A joke about "Kagate" and American spies. Told to the author by an Ukrainian friend

During Soviet times, the government required to intellectuals (scientists, researchers, etc.) to show that they did they did not shun manual work in the service of the people. For this reason, they were periodically required to move to the countryside to perform such tasks as, for instance, separate spoiled fruit from the good. These periods of work were known as "kagate" and, as understandable, they were not popular with intellectuals.
    Now the story has it that the Americans had sent a spy to Russia. This spy was disguised as a scientist and was provided a false identity to work in a major research center in order to steal the secrets there. The spy was American born, but was so well trained in Russian that he had absolutely no accent, knew practically everything about Russian culture and ways, so nobody could detect him.
     One day, the boss of the American spy called him in his office and told him: "Very well, Ivan, now it is your turn to perform "kagate". You will go tomorrow for two weeks". Ivan the American said yes, but was baffled since his training had not included the concept of "kagate", which could not be found in regular dictionaries. So he was rather worried. He went to see a coworker of him, and said "Well, Boris, I'll work in your lab for the next two weeks, do your work, clean everything, just go in my place for this kagate for two weeks". But Boris says that he'd rather resign or clean up everybody'd glassware in the whole research institute. So, the American goes to see his girlfriend and says" Irina, if you go in my place for the kagate I'll clean up the house, renew the carpet, and do everything you ask me". But Irina says shed'rather shoot herself.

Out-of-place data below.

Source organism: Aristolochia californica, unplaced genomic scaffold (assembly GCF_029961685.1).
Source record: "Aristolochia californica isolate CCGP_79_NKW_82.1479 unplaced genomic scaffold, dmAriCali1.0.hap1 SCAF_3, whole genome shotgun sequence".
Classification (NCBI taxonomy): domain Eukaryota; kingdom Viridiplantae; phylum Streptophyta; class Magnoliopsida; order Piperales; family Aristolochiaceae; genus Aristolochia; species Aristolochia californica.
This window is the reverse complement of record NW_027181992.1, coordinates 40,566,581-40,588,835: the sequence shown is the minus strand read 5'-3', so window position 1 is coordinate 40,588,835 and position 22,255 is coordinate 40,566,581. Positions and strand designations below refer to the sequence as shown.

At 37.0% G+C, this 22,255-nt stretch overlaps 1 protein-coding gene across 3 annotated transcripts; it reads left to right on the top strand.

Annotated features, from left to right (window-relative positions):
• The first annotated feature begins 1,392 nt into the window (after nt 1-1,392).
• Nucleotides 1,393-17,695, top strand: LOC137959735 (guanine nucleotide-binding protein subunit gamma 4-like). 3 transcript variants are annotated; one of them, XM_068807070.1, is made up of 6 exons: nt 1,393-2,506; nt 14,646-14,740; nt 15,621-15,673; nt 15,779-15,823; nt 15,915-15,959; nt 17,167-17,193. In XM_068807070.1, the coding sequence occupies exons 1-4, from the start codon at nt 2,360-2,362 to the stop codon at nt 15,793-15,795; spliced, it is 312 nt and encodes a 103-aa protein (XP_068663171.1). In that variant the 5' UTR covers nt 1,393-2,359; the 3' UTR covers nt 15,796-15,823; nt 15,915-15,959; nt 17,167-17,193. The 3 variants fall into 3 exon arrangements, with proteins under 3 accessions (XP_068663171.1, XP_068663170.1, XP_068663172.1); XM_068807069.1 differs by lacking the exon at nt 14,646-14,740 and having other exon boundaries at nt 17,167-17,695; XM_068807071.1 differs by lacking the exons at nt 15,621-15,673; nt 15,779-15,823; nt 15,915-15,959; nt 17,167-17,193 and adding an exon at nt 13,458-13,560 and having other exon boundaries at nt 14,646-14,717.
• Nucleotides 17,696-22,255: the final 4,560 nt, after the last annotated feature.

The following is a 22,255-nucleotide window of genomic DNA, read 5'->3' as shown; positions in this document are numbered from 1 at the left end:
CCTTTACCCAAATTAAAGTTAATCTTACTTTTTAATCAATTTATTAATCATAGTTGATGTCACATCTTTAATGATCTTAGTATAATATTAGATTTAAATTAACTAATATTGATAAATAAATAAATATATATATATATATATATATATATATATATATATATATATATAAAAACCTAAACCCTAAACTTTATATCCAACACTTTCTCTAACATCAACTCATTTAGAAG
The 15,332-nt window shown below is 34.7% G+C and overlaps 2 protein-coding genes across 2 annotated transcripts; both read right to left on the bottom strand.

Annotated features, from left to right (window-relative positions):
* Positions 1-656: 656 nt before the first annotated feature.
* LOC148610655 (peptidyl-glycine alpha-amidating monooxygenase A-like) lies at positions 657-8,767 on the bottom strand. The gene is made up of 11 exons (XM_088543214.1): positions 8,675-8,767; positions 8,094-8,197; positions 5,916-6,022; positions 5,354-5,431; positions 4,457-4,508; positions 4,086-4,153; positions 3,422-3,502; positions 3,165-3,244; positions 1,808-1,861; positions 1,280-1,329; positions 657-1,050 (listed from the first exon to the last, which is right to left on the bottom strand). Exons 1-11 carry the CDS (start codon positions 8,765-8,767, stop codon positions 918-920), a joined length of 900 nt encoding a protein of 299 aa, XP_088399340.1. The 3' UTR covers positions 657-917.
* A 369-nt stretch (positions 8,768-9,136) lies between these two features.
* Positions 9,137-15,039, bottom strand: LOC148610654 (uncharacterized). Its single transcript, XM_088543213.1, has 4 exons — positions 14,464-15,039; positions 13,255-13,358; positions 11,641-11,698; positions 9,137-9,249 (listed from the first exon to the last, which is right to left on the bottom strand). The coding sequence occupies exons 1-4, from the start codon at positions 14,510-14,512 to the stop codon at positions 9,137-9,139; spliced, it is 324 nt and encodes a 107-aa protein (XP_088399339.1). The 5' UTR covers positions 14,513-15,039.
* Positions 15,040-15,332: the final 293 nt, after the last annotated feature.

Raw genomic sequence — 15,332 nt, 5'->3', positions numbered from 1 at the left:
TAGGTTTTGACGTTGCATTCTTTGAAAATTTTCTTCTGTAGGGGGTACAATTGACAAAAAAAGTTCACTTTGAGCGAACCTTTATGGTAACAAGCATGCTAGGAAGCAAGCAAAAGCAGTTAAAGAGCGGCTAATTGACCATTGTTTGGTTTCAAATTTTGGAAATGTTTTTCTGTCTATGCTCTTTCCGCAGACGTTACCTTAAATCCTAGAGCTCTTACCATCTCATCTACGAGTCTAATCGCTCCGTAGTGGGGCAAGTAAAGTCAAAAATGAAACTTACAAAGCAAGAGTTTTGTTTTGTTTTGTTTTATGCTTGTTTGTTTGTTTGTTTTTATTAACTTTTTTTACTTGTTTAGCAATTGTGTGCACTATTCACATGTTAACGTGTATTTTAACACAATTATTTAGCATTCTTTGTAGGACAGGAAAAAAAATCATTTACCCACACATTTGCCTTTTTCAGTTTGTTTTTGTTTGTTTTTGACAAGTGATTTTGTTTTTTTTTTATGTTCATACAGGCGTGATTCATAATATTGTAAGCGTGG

After several more attempts the American is so worried and baffled that he decides to give himself up. He goes to the local KGB office, rings the bell and says "I am an American spy. Arrest me". The local police interrogate him and write down his confession with all the details. Understandably, the KGB men are happy for such an easy catch, but they ask their prisoner: "Why did you give yourself in now?" The American answers: "you know, today my boss told me that tomorrow I have to go for "kagate"......."
    At this point, the KGB men look at each other in the face. Then they grab the American and they throw him out of the door, free. As they close the door in the face of the baffled American, one of them says to the others: "it is unbelievable what they won't do just to avoid kagate........"